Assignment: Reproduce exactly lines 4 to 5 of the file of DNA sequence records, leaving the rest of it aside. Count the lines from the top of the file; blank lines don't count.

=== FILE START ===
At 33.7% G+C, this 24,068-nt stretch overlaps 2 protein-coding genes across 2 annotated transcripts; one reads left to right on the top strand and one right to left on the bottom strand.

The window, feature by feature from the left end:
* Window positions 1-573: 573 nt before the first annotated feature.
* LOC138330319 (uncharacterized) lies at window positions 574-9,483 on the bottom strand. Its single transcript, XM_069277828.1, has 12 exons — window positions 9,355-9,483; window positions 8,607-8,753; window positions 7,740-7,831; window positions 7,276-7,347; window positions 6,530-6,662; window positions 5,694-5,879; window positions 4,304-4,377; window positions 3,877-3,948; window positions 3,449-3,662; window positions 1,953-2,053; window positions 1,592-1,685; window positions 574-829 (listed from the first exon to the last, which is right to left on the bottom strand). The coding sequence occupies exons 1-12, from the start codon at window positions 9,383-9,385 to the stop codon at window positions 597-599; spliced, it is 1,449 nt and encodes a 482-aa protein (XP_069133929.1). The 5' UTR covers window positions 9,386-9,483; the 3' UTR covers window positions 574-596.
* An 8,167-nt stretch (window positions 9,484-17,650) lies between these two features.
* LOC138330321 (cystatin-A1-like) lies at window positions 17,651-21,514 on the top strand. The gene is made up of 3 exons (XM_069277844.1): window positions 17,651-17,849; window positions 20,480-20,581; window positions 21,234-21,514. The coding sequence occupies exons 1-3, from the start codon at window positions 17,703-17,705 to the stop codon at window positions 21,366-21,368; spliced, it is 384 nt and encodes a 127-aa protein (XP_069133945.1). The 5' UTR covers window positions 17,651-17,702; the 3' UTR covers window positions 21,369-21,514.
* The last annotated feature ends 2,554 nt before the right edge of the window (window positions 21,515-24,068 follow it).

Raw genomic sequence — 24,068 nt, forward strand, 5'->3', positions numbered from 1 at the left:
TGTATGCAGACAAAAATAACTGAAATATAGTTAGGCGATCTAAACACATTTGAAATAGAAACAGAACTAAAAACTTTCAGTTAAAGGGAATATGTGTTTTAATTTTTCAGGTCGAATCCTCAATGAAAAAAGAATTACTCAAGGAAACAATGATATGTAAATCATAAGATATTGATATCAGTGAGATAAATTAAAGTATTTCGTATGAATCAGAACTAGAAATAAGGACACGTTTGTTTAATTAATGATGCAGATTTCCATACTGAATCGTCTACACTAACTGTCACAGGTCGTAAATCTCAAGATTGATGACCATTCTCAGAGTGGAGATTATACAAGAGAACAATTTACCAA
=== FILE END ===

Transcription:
* LOC138330319 (uncharacterized) lies at window positions 574-9,483 on the bottom strand. Its single transcript, XM_069277828.1, has 12 exons — window positions 9,355-9,483; window positions 8,607-8,753; window positions 7,740-7,831; window positions 7,276-7,347; window positions 6,530-6,662; window positions 5,694-5,879; window positions 4,304-4,377; window positions 3,877-3,948; window positions 3,449-3,662; window positions 1,953-2,053; window positions 1,592-1,685; window positions 574-829 (listed from the first exon to the last, which is right to left on the bottom strand). The coding sequence occupies exons 1-12, from the start codon at window positions 9,383-9,385 to the stop codon at window positions 597-599; spliced, it is 1,449 nt and encodes a 482-aa protein (XP_069133929.1). The 5' UTR covers window positions 9,386-9,483; the 3' UTR covers window positions 574-596.
* An 8,167-nt stretch (window positions 9,484-17,650) lies between these two features.